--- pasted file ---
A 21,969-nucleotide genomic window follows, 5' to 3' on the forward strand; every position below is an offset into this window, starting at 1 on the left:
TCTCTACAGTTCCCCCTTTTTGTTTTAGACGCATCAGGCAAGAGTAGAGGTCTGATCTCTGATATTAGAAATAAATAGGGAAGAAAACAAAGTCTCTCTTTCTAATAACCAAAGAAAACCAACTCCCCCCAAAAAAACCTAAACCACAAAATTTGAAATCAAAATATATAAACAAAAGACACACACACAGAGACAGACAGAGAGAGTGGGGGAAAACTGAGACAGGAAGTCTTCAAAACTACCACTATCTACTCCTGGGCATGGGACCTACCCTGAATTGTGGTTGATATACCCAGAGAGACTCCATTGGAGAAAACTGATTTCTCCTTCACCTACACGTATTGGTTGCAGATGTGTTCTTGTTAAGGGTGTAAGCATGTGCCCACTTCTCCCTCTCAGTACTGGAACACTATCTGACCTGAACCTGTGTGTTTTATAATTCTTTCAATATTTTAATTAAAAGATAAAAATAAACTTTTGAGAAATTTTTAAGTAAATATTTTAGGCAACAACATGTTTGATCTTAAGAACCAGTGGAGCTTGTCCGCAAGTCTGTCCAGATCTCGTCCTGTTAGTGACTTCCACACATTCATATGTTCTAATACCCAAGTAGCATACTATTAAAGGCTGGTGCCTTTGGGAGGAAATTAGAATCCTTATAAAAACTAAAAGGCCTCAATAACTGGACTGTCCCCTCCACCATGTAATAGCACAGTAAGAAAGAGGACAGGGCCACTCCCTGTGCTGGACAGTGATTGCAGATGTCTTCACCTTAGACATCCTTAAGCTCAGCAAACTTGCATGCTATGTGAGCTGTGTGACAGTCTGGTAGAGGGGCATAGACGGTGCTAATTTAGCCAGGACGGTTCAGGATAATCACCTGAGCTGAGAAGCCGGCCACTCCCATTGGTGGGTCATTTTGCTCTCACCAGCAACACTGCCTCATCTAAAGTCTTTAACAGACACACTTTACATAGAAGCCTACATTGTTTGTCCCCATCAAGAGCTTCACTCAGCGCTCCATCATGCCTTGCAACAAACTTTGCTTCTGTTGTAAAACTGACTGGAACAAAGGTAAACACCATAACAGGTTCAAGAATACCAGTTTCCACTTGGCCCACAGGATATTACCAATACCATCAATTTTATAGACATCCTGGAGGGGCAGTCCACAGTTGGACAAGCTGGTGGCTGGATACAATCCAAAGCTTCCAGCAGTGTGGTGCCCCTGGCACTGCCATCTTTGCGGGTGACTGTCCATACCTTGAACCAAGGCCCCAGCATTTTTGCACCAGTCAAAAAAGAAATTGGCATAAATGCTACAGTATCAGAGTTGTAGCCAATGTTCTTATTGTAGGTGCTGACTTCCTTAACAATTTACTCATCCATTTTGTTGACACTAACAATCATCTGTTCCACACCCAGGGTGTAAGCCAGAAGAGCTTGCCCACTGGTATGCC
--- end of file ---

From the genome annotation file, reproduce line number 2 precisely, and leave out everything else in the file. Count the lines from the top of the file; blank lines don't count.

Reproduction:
TCTCTACAGTTCCCCCTTTTTGTTTTAGACGCATCAGGCAAGAGTAGAGGTCTGATCTCTGATATTAGAAATAAATAGGGAAGAAAACAAAGTCTCTCTTTCTAATAACCAAAGAAAACCAACTCCCCCCAAAAAAACCTAAACCACAAAATTTGAAATCAAAATATATAAACAAAAGACACACACACAGAGACAGACAGAGAGAGTGGGGGAAAACTGAGACAGGAAGTCTTCAAAACTACCACTATCTACTCCTGGGCATGGGACCTACCCTGAATTGTGGTTGATATACCCAGAGAGACTCCATTGGAGAAAACTGATTTCTCCTTCACCTACACGTATTGGTTGCAGATGTGTTCTTGTTAAGGGTGTAAGCATGTGCCCACTTCTCCCTCTCAGTACTGGAACACTATCTGACCTGAACCTGTGTGTTTTATAATTCTTTCAATATTTTAATTAAAAGATAAAAATAAACTTTTGAGAAATTTTTAAGTAAATATTTTAGGCAACAACATGTTTGATCTTAAGAACCAGTGGAGCTTGTCCGCAAGTCTGTCCAGATCTCGTCCTGTTAGTGACTTCCACACATTCATATGTTCTAATACCCAAGTAGCATACTATTAAAGGCTGGTGCCTTTGGGAGGAAATTAGAATCCTTATAAAAACTAAAAGGCCTCAATAACTGGACTGTCCCCTCCACCATGTAATAGCACAGTAAGAAAGAGGACAGGGCCACTCCCTGTGCTGGACAGTGATTGCAGATGTCTTCACCTTAGACATCCTTAAGCTCAGCAAACTTGCATGCTATGTGAGCTGTGTGACAGTCTGGTAGAGGGGCATAGACGGTGCTAATTTAGCCAGGACGGTTCAGGATAATCACCTGAGCTGAGAAGCCGGCCACTCCCATTGGTGGGTCATTTTGCTCTCACCAGCAACACTGCCTCATCTAAAGTCTTTAACAGACACACTTTACATAGAAGCCTACATTGTTTGTCCCCATCAAGAGCTTCACTCAGCGCTCCATCATGCCTTGCAACAAACTTTGCTTCTGTTGTAAAACTGACTGGAACAAAGGTAAACACCATAACAGGTTCAAGAATACCAGTTTCCACTTGGCCCACAGGATATTACCAATACCATCAATTTTATAGACATCCTGGAGGGGCAGTCCACAGTTGGACAAGCTGGTGGCTGGATACAATCCAAAGCTTCCAGCAGTGTGGTGCCCCTGGCACTGCCATCTTTGCGGGTGACTGTCCATACCTTGAACCAAGGCCCCAGCATTTTTGCACCAGTCAAAAAAGAAATTGGCATAAATGCTACAGTATCAGAGTTGTAGCCAATGTTCTTATTGTAGGTGCTGACTTCCTTAACAATTTACTCATCCATTTTGTTGACACTAACAATCATCTGTTCCACACCCAGGGTGTAAGCCAGAAGAGCTTGCCCACTGGTATGCC